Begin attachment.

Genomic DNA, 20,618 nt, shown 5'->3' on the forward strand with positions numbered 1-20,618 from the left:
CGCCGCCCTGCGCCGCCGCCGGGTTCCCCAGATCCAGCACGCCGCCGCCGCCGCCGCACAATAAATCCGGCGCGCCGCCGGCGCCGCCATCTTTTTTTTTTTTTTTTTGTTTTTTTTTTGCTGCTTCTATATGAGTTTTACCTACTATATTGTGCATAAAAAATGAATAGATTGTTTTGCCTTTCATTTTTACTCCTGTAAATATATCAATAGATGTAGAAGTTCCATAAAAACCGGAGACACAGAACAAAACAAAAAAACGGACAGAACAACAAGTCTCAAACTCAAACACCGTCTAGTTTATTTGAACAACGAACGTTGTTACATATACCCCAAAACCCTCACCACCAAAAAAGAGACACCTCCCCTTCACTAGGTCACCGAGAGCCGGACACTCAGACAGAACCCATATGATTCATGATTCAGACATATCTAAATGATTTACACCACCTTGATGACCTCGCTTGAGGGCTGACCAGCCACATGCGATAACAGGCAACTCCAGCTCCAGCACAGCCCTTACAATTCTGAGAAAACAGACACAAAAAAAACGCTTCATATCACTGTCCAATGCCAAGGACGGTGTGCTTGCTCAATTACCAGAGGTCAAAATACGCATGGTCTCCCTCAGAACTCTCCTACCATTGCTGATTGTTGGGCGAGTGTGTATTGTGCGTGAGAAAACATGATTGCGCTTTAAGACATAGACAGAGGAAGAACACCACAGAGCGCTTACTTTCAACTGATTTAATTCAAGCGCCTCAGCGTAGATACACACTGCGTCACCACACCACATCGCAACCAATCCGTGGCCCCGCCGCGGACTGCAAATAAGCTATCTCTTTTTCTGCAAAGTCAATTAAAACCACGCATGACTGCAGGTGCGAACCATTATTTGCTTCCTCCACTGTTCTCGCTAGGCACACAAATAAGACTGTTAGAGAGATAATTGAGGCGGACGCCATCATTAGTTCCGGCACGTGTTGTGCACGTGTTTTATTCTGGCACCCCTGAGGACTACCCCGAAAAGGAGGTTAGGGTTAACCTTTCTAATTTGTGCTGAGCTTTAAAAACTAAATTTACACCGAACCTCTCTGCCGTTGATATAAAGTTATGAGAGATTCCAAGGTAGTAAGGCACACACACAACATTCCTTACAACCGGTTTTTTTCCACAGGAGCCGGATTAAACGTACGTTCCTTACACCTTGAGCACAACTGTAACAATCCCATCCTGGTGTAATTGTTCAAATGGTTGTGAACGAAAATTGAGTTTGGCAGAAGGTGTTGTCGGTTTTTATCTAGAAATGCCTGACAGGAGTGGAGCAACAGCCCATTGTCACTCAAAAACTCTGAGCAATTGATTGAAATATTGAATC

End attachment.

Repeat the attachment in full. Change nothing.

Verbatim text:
Genomic DNA, 20,618 nt, shown 5'->3' on the forward strand with positions numbered 1-20,618 from the left:
CGCCGCCCTGCGCCGCCGCCGGGTTCCCCAGATCCAGCACGCCGCCGCCGCCGCCGCACAATAAATCCGGCGCGCCGCCGGCGCCGCCATCTTTTTTTTTTTTTTTTTGTTTTTTTTTTGCTGCTTCTATATGAGTTTTACCTACTATATTGTGCATAAAAAATGAATAGATTGTTTTGCCTTTCATTTTTACTCCTGTAAATATATCAATAGATGTAGAAGTTCCATAAAAACCGGAGACACAGAACAAAACAAAAAAACGGACAGAACAACAAGTCTCAAACTCAAACACCGTCTAGTTTATTTGAACAACGAACGTTGTTACATATACCCCAAAACCCTCACCACCAAAAAAGAGACACCTCCCCTTCACTAGGTCACCGAGAGCCGGACACTCAGACAGAACCCATATGATTCATGATTCAGACATATCTAAATGATTTACACCACCTTGATGACCTCGCTTGAGGGCTGACCAGCCACATGCGATAACAGGCAACTCCAGCTCCAGCACAGCCCTTACAATTCTGAGAAAACAGACACAAAAAAAACGCTTCATATCACTGTCCAATGCCAAGGACGGTGTGCTTGCTCAATTACCAGAGGTCAAAATACGCATGGTCTCCCTCAGAACTCTCCTACCATTGCTGATTGTTGGGCGAGTGTGTATTGTGCGTGAGAAAACATGATTGCGCTTTAAGACATAGACAGAGGAAGAACACCACAGAGCGCTTACTTTCAACTGATTTAATTCAAGCGCCTCAGCGTAGATACACACTGCGTCACCACACCACATCGCAACCAATCCGTGGCCCCGCCGCGGACTGCAAATAAGCTATCTCTTTTTCTGCAAAGTCAATTAAAACCACGCATGACTGCAGGTGCGAACCATTATTTGCTTCCTCCACTGTTCTCGCTAGGCACACAAATAAGACTGTTAGAGAGATAATTGAGGCGGACGCCATCATTAGTTCCGGCACGTGTTGTGCACGTGTTTTATTCTGGCACCCCTGAGGACTACCCCGAAAAGGAGGTTAGGGTTAACCTTTCTAATTTGTGCTGAGCTTTAAAAACTAAATTTACACCGAACCTCTCTGCCGTTGATATAAAGTTATGAGAGATTCCAAGGTAGTAAGGCACACACACAACATTCCTTACAACCGGTTTTTTTCCACAGGAGCCGGATTAAACGTACGTTCCTTACACCTTGAGCACAACTGTAACAATCCCATCCTGGTGTAATTGTTCAAATGGTTGTGAACGAAAATTGAGTTTGGCAGAAGGTGTTGTCGGTTTTTATCTAGAAATGCCTGACAGGAGTGGAGCAACAGCCCATTGTCACTCAAAAACTCTGAGCAATTGATTGAAATATTGAATC